Oh what the hell…

I’ve been tagged by the delightful Kath for one a them Meme thingies. Grr.

This blog is for me to rant and rave about things that drive me mad, not about me… me… me…. But what the hell.

Seeing as I’m orf in Melbourne for a couple of days at a conference, I’ve pre-posted this to appear while I’m away. (Evil laugh).

Todays exciting topic is: Seven random and weird facts.

1. Milk. I’m not a big milk drinker, it seems I’ve become lactose intolerant, though I’ve never had a formal test to confirm or deny. Not long after I started work, about 3.5 million years ago, I did the same as many others and had a big flavoured milk at lunch. Talk about feeling sick! Nothing twigged though, until years later when I used to have the obligatory bowl of cereal for brekky, and then feel sick, bloated and gassy until about 10am. After subjecting myself to this torture for another 5 or so years, somebody else described their problems and the effect of cutting out milk – or switching to low lactose milk. I did the same and the trouble cleared up in a few days. These days I’ve given up the low lactose milk as well, and just have a bit of plain milk in tea, and that’s about it. The thought of drinking 600 ml of flavoured milk makes me feel ill.

2. First serious job was a spot of nepotism by my father, working over summers for the electricity authority pushing lawnmowers, pulling up weeds and so on. I did this 2 summers in a row. Shovelling 20 tons of mulch off the back of a truck with a pitchfork on a 35 degree day was not especially intellectually stimulating. But in that job I learned how to plant things, how to run out drip irrigation pipe, changed my share of lawn mower blades, and when things got really boring I would mentally calculated how much I was being paid, in dollars per hour, and then cents per minute. Then count off the minutes and figure out how many dollars (or cents) had gone by. My brother did the same thing a year or two later, for one summer only, and hated every moment of it.

3. First really serious professional job was working with a friend from uni, for a guy he knew. We built some electronic thingies and made some software to automate the operation of his chicken hatchery. The amount you can do, and learn, in 10 weeks of summer holidays is astounding. It was installed and ran happily for several years. Later we worked for the same guy writing software – to manage a piggery. I must have been about 19 or 20, something like that. There is nothing quite like driving to the other side of Murray Bridge to see the piggies and then going home to roast pork for lunch. Strangely enough, piggies in a pen smell much like roast pork. It took years for the smells to become disassociated again. Those holiday jobs paid for my first car. Looking back now I realise how fortunate I was to get that kind of work experience, it comes very rarely.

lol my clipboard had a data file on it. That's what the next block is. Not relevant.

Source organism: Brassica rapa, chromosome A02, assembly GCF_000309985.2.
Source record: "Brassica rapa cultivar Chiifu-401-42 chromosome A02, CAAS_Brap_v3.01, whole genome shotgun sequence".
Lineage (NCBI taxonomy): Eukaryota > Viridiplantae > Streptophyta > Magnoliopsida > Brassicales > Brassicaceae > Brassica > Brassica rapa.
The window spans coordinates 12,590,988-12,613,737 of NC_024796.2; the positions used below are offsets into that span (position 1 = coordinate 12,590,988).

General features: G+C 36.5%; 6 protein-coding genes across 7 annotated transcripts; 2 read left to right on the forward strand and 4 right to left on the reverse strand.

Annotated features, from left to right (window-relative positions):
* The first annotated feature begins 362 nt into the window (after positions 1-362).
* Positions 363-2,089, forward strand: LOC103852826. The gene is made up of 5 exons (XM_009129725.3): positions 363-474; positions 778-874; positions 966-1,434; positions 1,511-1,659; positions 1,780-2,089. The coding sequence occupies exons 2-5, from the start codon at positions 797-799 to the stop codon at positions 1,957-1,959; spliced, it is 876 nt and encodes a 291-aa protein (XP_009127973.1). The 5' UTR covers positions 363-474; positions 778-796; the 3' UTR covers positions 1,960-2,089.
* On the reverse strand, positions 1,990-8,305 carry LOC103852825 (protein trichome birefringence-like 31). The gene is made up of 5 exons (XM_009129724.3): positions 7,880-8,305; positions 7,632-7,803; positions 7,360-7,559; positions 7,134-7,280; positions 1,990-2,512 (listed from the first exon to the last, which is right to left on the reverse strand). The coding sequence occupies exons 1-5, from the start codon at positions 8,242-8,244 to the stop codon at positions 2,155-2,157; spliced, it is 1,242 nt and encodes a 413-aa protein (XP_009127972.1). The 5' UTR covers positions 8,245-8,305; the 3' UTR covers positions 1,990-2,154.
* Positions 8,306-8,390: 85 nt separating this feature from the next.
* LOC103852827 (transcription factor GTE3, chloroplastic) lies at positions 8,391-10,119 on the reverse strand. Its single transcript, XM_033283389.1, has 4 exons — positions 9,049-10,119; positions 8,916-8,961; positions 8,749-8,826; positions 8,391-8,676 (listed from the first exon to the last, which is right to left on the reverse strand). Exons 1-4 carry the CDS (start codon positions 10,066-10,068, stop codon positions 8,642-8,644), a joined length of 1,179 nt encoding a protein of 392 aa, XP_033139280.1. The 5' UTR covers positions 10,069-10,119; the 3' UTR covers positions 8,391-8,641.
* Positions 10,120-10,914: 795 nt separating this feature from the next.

4. First car. Was a brand spanking new Ford Laser, KB, in post-box red. I paid cash for it, and had almost nothing left to use for putting petrol in it. But I didn’t want a second hand car. More fool me, probably one of the worst decisions ever. The first and only new car I’ll ever own. The value of a new car falls by about 20% the moment you drive it out of the showroom, and that money can be put to use for better things. I did keep and drive that car for over 16 years, and sold it when the constant need for maintenance drove me mad. When it reached the point of spending a whole weekend doing repairs, enough was enough.